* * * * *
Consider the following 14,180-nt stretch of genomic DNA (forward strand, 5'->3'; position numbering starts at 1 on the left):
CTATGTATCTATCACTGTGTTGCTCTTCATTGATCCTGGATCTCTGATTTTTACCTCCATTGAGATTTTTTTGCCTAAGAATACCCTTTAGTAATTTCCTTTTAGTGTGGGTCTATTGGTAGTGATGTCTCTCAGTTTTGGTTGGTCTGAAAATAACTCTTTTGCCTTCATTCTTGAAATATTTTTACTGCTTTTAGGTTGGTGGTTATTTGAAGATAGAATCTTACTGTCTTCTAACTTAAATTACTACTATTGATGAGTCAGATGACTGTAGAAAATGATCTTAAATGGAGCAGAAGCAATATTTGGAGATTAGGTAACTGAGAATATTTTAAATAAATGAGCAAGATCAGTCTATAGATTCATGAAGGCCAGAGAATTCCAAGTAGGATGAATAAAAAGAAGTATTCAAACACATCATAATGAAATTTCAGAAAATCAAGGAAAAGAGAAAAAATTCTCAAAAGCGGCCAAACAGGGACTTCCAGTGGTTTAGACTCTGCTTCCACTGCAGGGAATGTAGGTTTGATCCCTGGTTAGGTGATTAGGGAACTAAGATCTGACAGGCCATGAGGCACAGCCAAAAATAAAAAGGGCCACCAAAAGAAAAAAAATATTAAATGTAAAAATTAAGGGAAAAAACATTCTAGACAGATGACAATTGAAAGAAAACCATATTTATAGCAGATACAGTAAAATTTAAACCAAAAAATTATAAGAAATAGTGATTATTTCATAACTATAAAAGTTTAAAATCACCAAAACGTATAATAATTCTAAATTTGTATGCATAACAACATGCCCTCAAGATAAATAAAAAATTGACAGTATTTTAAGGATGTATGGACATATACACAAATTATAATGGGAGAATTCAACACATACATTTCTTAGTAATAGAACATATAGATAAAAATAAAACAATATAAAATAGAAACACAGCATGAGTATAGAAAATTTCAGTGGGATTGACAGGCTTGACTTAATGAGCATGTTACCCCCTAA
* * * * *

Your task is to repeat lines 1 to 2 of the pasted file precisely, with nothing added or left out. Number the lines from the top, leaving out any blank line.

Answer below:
Consider the following 14,180-nt stretch of genomic DNA (forward strand, 5'->3'; position numbering starts at 1 on the left):
CTATGTATCTATCACTGTGTTGCTCTTCATTGATCCTGGATCTCTGATTTTTACCTCCATTGAGATTTTTTTGCCTAAGAATACCCTTTAGTAATTTCCTTTTAGTGTGGGTCTATTGGTAGTGATGTCTCTCAGTTTTGGTTGGTCTGAAAATAACTCTTTTGCCTTCATTCTTGAAATATTTTTACTGCTTTTAGGTTGGTGGTTATTTGAAGATAGAATCTTACTGTCTTCTAACTTAAATTACTACTATTGATGAGTCAGATGACTGTAGAAAATGATCTTAAATGGAGCAGAAGCAATATTTGGAGATTAGGTAACTGAGAATATTTTAAATAAATGAGCAAGATCAGTCTATAGATTCATGAAGGCCAGAGAATTCCAAGTAGGATGAATAAAAAGAAGTATTCAAACACATCATAATGAAATTTCAGAAAATCAAGGAAAAGAGAAAAAATTCTCAAAAGCGGCCAAACAGGGACTTCCAGTGGTTTAGACTCTGCTTCCACTGCAGGGAATGTAGGTTTGATCCCTGGTTAGGTGATTAGGGAACTAAGATCTGACAGGCCATGAGGCACAGCCAAAAATAAAAAGGGCCACCAAAAGAAAAAAAATATTAAATGTAAAAATTAAGGGAAAAAACATTCTAGACAGATGACAATTGAAAGAAAACCATATTTATAGCAGATACAGTAAAATTTAAACCAAAAAATTATAAGAAATAGTGATTATTTCATAACTATAAAAGTTTAAAATCACCAAAACGTATAATAATTCTAAATTTGTATGCATAACAACATGCCCTCAAGATAAATAAAAAATTGACAGTATTTTAAGGATGTATGGACATATACACAAATTATAATGGGAGAATTCAACACATACATTTCTTAGTAATAGAACATATAGATAAAAATAAAACAATATAAAATAGAAACACAGCATGAGTATAGAAAATTTCAGTGGGATTGACAGGCTTGACTTAATGAGCATGTTACCCCCTAA